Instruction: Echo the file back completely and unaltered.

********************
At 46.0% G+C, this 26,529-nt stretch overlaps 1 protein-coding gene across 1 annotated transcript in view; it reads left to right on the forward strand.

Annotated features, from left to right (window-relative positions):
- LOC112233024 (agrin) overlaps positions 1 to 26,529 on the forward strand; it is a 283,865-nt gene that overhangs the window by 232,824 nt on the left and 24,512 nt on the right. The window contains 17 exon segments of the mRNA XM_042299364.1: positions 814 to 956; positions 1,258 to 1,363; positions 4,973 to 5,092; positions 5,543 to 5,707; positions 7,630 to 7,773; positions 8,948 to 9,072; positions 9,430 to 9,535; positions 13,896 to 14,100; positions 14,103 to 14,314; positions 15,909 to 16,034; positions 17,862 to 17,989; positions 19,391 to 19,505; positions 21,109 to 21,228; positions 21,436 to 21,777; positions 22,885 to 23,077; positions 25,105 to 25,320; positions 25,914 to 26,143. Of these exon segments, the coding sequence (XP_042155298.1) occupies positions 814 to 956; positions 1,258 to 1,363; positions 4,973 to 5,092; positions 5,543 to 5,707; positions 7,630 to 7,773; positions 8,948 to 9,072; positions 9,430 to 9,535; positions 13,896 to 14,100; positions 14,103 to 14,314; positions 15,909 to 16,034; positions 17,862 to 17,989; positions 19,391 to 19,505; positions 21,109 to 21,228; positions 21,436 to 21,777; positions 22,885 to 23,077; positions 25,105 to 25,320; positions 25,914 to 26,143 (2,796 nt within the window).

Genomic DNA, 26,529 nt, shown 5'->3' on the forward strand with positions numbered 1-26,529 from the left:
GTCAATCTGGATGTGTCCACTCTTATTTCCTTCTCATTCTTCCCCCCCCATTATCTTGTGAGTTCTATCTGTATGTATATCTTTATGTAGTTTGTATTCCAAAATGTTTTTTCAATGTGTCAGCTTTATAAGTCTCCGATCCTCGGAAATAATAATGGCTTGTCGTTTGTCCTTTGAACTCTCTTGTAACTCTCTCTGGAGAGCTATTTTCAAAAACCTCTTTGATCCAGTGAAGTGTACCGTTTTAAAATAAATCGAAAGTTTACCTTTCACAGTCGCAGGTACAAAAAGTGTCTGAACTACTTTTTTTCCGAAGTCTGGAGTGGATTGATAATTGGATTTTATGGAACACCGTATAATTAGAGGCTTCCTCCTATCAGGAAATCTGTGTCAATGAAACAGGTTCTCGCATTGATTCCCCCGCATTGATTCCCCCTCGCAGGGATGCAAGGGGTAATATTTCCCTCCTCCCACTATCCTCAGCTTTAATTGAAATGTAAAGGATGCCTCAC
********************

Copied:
At 46.0% G+C, this 26,529-nt stretch overlaps 1 protein-coding gene across 1 annotated transcript in view; it reads left to right on the forward strand.

Annotated features, from left to right (window-relative positions):
- LOC112233024 (agrin) overlaps positions 1 to 26,529 on the forward strand; it is a 283,865-nt gene that overhangs the window by 232,824 nt on the left and 24,512 nt on the right. The window contains 17 exon segments of the mRNA XM_042299364.1: positions 814 to 956; positions 1,258 to 1,363; positions 4,973 to 5,092; positions 5,543 to 5,707; positions 7,630 to 7,773; positions 8,948 to 9,072; positions 9,430 to 9,535; positions 13,896 to 14,100; positions 14,103 to 14,314; positions 15,909 to 16,034; positions 17,862 to 17,989; positions 19,391 to 19,505; positions 21,109 to 21,228; positions 21,436 to 21,777; positions 22,885 to 23,077; positions 25,105 to 25,320; positions 25,914 to 26,143. Of these exon segments, the coding sequence (XP_042155298.1) occupies positions 814 to 956; positions 1,258 to 1,363; positions 4,973 to 5,092; positions 5,543 to 5,707; positions 7,630 to 7,773; positions 8,948 to 9,072; positions 9,430 to 9,535; positions 13,896 to 14,100; positions 14,103 to 14,314; positions 15,909 to 16,034; positions 17,862 to 17,989; positions 19,391 to 19,505; positions 21,109 to 21,228; positions 21,436 to 21,777; positions 22,885 to 23,077; positions 25,105 to 25,320; positions 25,914 to 26,143 (2,796 nt within the window).

Genomic DNA, 26,529 nt, shown 5'->3' on the forward strand with positions numbered 1-26,529 from the left:
GTCAATCTGGATGTGTCCACTCTTATTTCCTTCTCATTCTTCCCCCCCCATTATCTTGTGAGTTCTATCTGTATGTATATCTTTATGTAGTTTGTATTCCAAAATGTTTTTTCAATGTGTCAGCTTTATAAGTCTCCGATCCTCGGAAATAATAATGGCTTGTCGTTTGTCCTTTGAACTCTCTTGTAACTCTCTCTGGAGAGCTATTTTCAAAAACCTCTTTGATCCAGTGAAGTGTACCGTTTTAAAATAAATCGAAAGTTTACCTTTCACAGTCGCAGGTACAAAAAGTGTCTGAACTACTTTTTTTCCGAAGTCTGGAGTGGATTGATAATTGGATTTTATGGAACACCGTATAATTAGAGGCTTCCTCCTATCAGGAAATCTGTGTCAATGAAACAGGTTCTCGCATTGATTCCCCCGCATTGATTCCCCCTCGCAGGGATGCAAGGGGTAATATTTCCCTCCTCCCACTATCCTCAGCTTTAATTGAAATGTAAAGGATGCCTCAC